The AMA says it will actively engage the incoming Trump administration and Congress on the direction of health care reform.
At its 2016 Interim Meeting, in Orlando, Fla., the AMA House of Delegates “reaffirmed its commitment to health care reform that improves access to care for all patients,” AMA President Andrew W. Gurman, MD, said in a statement.
“The AMA remains committed to improving health insurance coverage so that patients receive timely, high-quality care, preventive services, medications and other necessary treatments,” said Dr. Gurman, pointing to the comprehensive policy framework the AMA has developed and refined over the last two decades.
“A core principle is that any new reform proposal should not cause individuals currently covered to become uninsured,” he added. “We will also advance recommendations to support the delivery of high- quality patient care. Policy makers have a notable opportunity to also reduce excessive regulatory burdens that diminish physicians’ time devoted to patient care and increase costs.”
Delegates adopted a resolution voicing “firm commitment” to current AMA policy on health care reform. In its discussions with the Trump administration and Congress, the AMA will continue efforts to cover the uninsured and work to assure that future proposals do not result in loss of coverage for patients currently insured.
Long-standing AMA policy supports expanding insurance coverage through tax credits, using the tax structure to encourage individuals and families who can afford health insurance to buy it, guaranteed issue and renewability of coverage for patients with pre-existing conditions in the context of an individual-responsibility requirement, and allowing adults to stay on their family health insurance policies through age 28. The AMA also supports allowing states to develop and test different models for covering the uninsured.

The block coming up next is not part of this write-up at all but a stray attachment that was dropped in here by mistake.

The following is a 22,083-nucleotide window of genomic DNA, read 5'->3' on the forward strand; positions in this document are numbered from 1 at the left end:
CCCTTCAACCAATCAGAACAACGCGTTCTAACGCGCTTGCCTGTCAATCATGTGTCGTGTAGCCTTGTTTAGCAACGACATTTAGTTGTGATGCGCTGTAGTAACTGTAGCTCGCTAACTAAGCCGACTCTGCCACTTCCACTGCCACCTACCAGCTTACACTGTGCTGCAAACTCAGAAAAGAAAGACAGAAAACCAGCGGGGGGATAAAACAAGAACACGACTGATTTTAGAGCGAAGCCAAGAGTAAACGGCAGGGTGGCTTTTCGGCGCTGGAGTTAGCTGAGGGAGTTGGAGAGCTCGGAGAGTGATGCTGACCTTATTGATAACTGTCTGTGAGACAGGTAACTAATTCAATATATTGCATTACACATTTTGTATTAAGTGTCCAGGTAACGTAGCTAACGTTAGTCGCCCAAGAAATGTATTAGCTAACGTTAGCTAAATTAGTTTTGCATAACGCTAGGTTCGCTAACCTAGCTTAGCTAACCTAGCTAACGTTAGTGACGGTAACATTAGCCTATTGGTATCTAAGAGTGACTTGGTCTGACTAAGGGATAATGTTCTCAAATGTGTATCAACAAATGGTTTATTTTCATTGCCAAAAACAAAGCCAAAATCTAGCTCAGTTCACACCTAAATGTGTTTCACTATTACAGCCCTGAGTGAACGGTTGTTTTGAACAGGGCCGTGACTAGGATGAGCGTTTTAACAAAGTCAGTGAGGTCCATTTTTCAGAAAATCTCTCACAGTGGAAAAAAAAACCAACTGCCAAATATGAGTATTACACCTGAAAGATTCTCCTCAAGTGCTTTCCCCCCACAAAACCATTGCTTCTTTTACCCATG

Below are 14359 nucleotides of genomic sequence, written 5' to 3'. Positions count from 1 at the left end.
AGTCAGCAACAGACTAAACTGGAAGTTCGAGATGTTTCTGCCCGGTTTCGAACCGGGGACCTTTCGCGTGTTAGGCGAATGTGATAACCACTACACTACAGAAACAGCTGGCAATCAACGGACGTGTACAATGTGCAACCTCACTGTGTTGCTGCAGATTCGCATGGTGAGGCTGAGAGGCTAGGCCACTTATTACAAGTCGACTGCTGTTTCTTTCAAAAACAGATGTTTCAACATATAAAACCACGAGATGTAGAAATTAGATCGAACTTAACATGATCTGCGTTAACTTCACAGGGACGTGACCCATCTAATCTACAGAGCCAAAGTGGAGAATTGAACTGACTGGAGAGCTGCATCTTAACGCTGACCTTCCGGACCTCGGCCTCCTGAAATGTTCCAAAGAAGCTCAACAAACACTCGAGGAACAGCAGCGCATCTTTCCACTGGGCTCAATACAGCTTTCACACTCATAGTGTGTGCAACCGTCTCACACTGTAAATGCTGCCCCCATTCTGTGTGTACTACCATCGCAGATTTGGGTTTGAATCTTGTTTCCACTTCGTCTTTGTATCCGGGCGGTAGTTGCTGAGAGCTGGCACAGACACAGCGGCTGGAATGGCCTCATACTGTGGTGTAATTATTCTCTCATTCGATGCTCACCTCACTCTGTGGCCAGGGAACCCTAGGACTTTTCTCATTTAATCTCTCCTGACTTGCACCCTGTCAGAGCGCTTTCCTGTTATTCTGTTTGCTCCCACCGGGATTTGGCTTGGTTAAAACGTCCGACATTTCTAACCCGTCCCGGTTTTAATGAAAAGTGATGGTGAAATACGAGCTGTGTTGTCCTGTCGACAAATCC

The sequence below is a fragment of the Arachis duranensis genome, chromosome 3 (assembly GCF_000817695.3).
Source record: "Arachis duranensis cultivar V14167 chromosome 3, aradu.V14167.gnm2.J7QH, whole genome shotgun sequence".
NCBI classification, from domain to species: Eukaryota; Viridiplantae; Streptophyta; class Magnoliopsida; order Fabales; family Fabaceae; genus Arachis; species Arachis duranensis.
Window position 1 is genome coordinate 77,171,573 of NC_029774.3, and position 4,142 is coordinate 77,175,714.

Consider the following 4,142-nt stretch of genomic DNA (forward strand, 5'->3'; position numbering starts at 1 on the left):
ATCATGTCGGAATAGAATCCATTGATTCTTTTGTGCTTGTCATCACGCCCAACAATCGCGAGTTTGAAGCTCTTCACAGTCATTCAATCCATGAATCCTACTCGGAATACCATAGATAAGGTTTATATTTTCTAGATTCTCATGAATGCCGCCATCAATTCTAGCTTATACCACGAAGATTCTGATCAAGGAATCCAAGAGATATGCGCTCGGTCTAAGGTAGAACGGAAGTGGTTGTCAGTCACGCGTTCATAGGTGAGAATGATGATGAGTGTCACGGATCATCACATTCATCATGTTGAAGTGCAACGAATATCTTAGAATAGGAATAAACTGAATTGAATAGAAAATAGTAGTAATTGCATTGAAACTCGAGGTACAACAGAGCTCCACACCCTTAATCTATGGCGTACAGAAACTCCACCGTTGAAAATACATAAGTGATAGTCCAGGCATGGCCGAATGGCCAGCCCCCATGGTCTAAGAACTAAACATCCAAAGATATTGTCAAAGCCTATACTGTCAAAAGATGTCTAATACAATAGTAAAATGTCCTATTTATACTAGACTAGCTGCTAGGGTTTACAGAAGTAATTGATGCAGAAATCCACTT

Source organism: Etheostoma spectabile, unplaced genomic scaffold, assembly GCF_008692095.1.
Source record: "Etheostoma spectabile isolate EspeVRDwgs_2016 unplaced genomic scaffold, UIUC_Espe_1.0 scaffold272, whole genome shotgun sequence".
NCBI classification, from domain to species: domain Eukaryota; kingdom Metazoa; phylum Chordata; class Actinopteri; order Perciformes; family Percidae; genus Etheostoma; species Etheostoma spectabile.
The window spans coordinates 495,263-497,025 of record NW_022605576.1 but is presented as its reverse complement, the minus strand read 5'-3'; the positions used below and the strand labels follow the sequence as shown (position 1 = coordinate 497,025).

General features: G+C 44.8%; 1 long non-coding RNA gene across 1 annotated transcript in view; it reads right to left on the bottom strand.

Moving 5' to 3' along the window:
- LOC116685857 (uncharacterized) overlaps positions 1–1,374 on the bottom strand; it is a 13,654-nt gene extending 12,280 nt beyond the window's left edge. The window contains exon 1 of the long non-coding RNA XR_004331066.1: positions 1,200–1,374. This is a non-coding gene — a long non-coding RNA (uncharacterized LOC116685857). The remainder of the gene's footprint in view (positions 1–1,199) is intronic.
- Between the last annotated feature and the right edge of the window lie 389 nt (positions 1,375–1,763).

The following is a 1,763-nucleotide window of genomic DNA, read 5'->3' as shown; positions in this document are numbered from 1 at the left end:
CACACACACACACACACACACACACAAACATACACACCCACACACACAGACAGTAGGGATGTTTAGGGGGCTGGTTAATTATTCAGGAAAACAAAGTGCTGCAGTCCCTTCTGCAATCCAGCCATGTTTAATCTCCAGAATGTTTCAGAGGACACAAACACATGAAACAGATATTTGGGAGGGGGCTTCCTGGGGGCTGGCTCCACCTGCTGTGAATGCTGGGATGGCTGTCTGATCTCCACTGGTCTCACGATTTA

The AMA also will work to ensure that coverage translates into patients’ access to the care they need from the physicians and health professionals who can provide it. That means supporting adequate provider networks in health plans, whether they are offered through the Affordable Care Act federal or state exchanges, Medicare Advantage, Medicaid managed care or other private plans. The Association will also advocate giving additional financial and other protections to patients forced to seek out-of-network care.
“Health care reform is a journey involving many complex issues and challenges,” Dr. Gurman added, “and the AMA is committed to working with federal and state policy makers to advance reforms to improve the health of the nation.”